By Alexandra Burlacu | Apr 19, 2013 10:07 AM EDT
Microsoft just confirmed that smaller, cheaper Windows 8 tablets from OEM partners will make their debut within months, bringing more Windows 8 device choices.
The software giant ventured into the hardware business with its Surface line of tablets, and now the company said it is working with manufacturers to produce a line of smaller Windows-powered devices to challenge popular tablets such as the iPad Mini, Nexus 7 and Amazon Kindle Fire.
On a conference call on Thursday, April 18, Microsoft's Chief Financial Officer Peter Klein told investors and analysts that consumers should soon see more Windows 8 touch-enabled devices with more attractive price tags.
"[W]e are working closely with OEMs on a new suite of small touch devices powered by Windows," said Klein, as cited by ZDNet. "These devices will have competitive price points, partly enabled by our latest OEM offerings designed specifically for these smaller devices, and will be available in the coming months."
The upcoming devices appear to follow the changes Microsoft made at the end of March to the Windows 8 certification guidelines for OEMs, allowing smaller-resolution displays to suit the increasingly popular 7-inch market.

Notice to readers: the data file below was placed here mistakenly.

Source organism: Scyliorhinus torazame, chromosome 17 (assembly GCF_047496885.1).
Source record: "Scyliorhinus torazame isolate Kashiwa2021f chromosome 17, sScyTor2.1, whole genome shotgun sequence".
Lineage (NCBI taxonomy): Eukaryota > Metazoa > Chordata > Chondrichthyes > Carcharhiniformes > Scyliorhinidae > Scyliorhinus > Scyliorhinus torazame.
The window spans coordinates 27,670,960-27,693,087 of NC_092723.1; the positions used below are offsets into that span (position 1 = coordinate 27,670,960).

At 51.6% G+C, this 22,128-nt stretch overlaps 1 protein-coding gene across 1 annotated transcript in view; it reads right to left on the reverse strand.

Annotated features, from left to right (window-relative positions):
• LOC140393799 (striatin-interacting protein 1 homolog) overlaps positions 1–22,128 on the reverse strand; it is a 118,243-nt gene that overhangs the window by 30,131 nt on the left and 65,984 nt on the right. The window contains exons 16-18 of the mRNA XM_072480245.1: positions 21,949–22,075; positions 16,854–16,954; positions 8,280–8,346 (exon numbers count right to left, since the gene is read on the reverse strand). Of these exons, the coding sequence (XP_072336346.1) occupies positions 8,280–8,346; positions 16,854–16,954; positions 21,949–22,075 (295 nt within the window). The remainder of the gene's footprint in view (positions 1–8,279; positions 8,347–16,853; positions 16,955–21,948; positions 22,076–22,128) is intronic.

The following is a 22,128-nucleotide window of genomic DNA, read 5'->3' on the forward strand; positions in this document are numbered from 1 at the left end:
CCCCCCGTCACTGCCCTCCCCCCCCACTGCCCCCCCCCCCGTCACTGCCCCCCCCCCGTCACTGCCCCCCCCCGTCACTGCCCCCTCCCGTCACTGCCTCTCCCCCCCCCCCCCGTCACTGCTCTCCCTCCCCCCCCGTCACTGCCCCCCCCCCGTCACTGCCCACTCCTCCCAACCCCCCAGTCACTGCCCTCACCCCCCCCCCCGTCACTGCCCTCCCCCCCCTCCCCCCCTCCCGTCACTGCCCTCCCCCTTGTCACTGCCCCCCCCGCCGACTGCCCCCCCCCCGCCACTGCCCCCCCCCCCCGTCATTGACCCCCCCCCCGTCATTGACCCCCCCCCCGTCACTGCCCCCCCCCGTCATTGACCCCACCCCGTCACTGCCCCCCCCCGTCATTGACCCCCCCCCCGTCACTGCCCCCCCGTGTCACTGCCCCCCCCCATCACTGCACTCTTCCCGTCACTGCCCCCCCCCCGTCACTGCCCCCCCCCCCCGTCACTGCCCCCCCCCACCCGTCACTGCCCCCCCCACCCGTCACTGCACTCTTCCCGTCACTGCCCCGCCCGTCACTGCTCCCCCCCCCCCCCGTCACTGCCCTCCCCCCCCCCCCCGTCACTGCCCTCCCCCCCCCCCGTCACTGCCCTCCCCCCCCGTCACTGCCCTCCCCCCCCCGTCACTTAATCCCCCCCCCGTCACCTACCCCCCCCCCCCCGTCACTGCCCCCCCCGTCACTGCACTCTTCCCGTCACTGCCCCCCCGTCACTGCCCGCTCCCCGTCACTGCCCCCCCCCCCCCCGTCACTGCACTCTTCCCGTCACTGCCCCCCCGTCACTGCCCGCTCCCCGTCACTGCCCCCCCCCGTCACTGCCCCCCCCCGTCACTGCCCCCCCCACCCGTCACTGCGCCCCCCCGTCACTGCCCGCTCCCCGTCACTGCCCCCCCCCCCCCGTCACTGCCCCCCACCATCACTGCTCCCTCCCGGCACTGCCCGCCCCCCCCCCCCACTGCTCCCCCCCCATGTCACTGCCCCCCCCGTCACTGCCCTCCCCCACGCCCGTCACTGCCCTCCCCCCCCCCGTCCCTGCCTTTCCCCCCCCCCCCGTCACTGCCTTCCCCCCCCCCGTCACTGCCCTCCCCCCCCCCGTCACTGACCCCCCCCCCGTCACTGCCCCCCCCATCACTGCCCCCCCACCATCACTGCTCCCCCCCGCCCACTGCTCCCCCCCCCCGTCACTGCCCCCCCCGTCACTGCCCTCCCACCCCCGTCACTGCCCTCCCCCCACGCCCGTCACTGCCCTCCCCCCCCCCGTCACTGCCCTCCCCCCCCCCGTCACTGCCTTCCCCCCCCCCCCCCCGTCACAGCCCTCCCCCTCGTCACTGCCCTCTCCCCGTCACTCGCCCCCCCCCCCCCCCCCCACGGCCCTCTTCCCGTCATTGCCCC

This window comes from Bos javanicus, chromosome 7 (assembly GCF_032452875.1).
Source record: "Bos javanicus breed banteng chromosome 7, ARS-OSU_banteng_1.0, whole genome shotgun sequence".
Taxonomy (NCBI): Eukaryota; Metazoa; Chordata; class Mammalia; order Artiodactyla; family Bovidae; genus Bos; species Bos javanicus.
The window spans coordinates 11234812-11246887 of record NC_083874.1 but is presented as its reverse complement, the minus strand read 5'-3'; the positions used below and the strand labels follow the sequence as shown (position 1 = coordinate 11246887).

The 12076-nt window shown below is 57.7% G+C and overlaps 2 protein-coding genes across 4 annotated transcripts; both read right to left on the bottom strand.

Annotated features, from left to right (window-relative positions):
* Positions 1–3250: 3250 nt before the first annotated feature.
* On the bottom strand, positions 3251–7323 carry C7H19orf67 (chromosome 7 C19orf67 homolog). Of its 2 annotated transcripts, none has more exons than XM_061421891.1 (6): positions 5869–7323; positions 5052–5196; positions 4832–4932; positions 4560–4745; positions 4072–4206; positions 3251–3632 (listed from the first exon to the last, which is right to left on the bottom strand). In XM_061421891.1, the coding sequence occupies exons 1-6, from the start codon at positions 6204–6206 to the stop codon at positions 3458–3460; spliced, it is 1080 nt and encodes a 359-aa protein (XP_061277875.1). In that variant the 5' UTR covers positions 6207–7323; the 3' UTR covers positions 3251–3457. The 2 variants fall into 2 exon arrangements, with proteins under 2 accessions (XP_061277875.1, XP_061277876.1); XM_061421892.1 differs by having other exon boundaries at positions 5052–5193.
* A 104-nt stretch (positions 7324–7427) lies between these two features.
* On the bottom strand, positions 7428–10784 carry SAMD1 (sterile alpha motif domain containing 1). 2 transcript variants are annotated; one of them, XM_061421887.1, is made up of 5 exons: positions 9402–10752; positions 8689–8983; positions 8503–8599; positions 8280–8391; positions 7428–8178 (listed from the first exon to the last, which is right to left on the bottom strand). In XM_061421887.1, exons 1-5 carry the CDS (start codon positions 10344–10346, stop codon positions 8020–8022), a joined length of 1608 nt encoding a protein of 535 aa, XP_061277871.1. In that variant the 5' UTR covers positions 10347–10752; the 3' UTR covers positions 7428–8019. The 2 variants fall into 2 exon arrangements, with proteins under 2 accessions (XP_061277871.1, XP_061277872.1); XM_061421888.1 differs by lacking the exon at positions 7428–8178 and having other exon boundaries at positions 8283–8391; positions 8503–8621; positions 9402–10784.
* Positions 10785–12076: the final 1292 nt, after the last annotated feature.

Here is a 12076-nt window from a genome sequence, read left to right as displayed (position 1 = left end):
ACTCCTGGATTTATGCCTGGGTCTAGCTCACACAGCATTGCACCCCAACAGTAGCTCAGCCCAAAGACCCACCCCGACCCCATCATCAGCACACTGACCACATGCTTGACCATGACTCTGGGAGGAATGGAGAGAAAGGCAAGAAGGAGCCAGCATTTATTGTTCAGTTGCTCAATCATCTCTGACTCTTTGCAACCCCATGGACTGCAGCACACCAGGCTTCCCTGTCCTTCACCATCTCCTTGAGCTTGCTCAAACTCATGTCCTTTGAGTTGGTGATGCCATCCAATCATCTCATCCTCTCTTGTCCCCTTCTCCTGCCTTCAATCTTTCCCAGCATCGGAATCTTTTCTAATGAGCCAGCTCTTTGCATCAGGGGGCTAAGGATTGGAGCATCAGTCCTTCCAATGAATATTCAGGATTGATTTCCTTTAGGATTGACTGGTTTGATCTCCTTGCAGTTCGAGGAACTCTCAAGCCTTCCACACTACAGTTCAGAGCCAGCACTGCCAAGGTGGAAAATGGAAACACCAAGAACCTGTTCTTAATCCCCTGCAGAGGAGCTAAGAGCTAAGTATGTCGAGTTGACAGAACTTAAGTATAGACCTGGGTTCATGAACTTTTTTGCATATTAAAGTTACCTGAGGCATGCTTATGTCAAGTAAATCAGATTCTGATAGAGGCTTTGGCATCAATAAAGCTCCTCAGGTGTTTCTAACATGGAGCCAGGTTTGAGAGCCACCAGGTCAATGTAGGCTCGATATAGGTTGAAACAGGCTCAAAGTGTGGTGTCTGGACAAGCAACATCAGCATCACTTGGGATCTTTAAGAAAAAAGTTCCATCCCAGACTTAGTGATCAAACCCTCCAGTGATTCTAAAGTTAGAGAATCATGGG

Klein further said that the range of touch-enabled devices capable of taking full advantage of Windows 8 was starting to see some improvements. Best Buy, for instance, lists over 20 Windows 8 or Windows RT tablets, all of which sport hefty price tags above $450.
Moving to smaller tablets with lower price tags might attract more consumers, and it may also benefit the company's Windows Phone platform. According to Klein, Windows Phone continued to show momentum, grabbing a 10 percent share in some markets, but Microsoft still has "a lot of work ahead to break through in some key markets."
During Nokia's Q1 conference call with analysts, the company's CEO Stephen Elop said that Microsoft, Nokia and operators were aiming to boost marketing budgets to support Windows Phone. A new recent report, meanwhile, claimed that Nokia is working on a Windows Phone-based "phablet" device to challenge Samsung's Galaxy Note.
With Android and iOS dominating the market, could smaller and more affordable Windows 8 tablets make a difference for Microsoft? Could a "phablet" turn things around for Nokia? Can Windows 8 catch up?
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